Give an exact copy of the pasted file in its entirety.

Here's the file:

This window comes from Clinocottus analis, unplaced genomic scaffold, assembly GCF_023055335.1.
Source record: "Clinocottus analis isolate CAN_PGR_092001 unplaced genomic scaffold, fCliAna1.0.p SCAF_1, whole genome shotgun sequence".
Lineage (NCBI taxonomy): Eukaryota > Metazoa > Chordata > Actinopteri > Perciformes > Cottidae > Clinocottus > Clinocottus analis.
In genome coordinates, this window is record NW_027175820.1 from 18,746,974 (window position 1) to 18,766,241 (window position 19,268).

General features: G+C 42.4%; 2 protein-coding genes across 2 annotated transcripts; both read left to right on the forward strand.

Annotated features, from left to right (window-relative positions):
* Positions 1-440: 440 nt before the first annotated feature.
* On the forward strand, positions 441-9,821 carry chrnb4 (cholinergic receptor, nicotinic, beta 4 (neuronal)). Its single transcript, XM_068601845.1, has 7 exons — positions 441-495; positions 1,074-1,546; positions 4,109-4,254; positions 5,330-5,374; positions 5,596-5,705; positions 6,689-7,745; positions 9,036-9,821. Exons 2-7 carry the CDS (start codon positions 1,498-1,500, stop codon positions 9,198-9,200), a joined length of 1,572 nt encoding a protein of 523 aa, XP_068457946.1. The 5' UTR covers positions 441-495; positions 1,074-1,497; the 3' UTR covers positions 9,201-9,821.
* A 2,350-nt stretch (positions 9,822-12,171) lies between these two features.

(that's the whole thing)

This window comes from Clinocottus analis, unplaced genomic scaffold, assembly GCF_023055335.1.
Source record: "Clinocottus analis isolate CAN_PGR_092001 unplaced genomic scaffold, fCliAna1.0.p SCAF_1, whole genome shotgun sequence".
Lineage (NCBI taxonomy): Eukaryota > Metazoa > Chordata > Actinopteri > Perciformes > Cottidae > Clinocottus > Clinocottus analis.
In genome coordinates, this window is record NW_027175820.1 from 18,746,974 (window position 1) to 18,766,241 (window position 19,268).

General features: G+C 42.4%; 2 protein-coding genes across 2 annotated transcripts; both read left to right on the forward strand.

Annotated features, from left to right (window-relative positions):
* Positions 1-440: 440 nt before the first annotated feature.
* On the forward strand, positions 441-9,821 carry chrnb4 (cholinergic receptor, nicotinic, beta 4 (neuronal)). Its single transcript, XM_068601845.1, has 7 exons — positions 441-495; positions 1,074-1,546; positions 4,109-4,254; positions 5,330-5,374; positions 5,596-5,705; positions 6,689-7,745; positions 9,036-9,821. Exons 2-7 carry the CDS (start codon positions 1,498-1,500, stop codon positions 9,198-9,200), a joined length of 1,572 nt encoding a protein of 523 aa, XP_068457946.1. The 5' UTR covers positions 441-495; positions 1,074-1,497; the 3' UTR covers positions 9,201-9,821.
* A 2,350-nt stretch (positions 9,822-12,171) lies between these two features.